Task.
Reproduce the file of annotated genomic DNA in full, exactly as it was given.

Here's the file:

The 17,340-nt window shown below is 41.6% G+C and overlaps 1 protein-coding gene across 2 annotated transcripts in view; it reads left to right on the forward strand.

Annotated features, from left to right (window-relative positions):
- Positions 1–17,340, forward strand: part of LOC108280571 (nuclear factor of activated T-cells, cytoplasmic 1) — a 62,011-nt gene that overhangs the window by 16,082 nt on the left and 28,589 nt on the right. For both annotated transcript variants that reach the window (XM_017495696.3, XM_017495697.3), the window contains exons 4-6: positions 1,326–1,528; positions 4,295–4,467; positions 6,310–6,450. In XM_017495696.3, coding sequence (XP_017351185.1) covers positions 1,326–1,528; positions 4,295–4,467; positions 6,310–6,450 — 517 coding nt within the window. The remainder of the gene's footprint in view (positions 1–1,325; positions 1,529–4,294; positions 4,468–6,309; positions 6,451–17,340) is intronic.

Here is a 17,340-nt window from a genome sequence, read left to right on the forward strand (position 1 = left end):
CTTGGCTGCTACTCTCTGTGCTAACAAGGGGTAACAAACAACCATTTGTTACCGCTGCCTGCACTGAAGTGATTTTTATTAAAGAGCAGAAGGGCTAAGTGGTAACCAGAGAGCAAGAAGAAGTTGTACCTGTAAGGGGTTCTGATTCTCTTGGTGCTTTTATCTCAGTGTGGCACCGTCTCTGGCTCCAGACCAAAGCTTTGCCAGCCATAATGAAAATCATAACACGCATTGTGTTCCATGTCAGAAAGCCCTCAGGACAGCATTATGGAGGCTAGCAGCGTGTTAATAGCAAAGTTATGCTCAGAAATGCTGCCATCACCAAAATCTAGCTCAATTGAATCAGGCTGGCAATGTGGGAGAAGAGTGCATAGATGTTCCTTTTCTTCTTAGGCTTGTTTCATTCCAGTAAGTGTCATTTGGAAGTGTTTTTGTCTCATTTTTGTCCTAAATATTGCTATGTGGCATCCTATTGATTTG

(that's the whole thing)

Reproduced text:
The 17,340-nt window shown below is 41.6% G+C and overlaps 1 protein-coding gene across 2 annotated transcripts in view; it reads left to right on the forward strand.

Annotated features, from left to right (window-relative positions):
- Positions 1–17,340, forward strand: part of LOC108280571 (nuclear factor of activated T-cells, cytoplasmic 1) — a 62,011-nt gene that overhangs the window by 16,082 nt on the left and 28,589 nt on the right. For both annotated transcript variants that reach the window (XM_017495696.3, XM_017495697.3), the window contains exons 4-6: positions 1,326–1,528; positions 4,295–4,467; positions 6,310–6,450. In XM_017495696.3, coding sequence (XP_017351185.1) covers positions 1,326–1,528; positions 4,295–4,467; positions 6,310–6,450 — 517 coding nt within the window. The remainder of the gene's footprint in view (positions 1–1,325; positions 1,529–4,294; positions 4,468–6,309; positions 6,451–17,340) is intronic.

Here is a 17,340-nt window from a genome sequence, read left to right on the forward strand (position 1 = left end):
CTTGGCTGCTACTCTCTGTGCTAACAAGGGGTAACAAACAACCATTTGTTACCGCTGCCTGCACTGAAGTGATTTTTATTAAAGAGCAGAAGGGCTAAGTGGTAACCAGAGAGCAAGAAGAAGTTGTACCTGTAAGGGGTTCTGATTCTCTTGGTGCTTTTATCTCAGTGTGGCACCGTCTCTGGCTCCAGACCAAAGCTTTGCCAGCCATAATGAAAATCATAACACGCATTGTGTTCCATGTCAGAAAGCCCTCAGGACAGCATTATGGAGGCTAGCAGCGTGTTAATAGCAAAGTTATGCTCAGAAATGCTGCCATCACCAAAATCTAGCTCAATTGAATCAGGCTGGCAATGTGGGAGAAGAGTGCATAGATGTTCCTTTTCTTCTTAGGCTTGTTTCATTCCAGTAAGTGTCATTTGGAAGTGTTTTTGTCTCATTTTTGTCCTAAATATTGCTATGTGGCATCCTATTGATTTG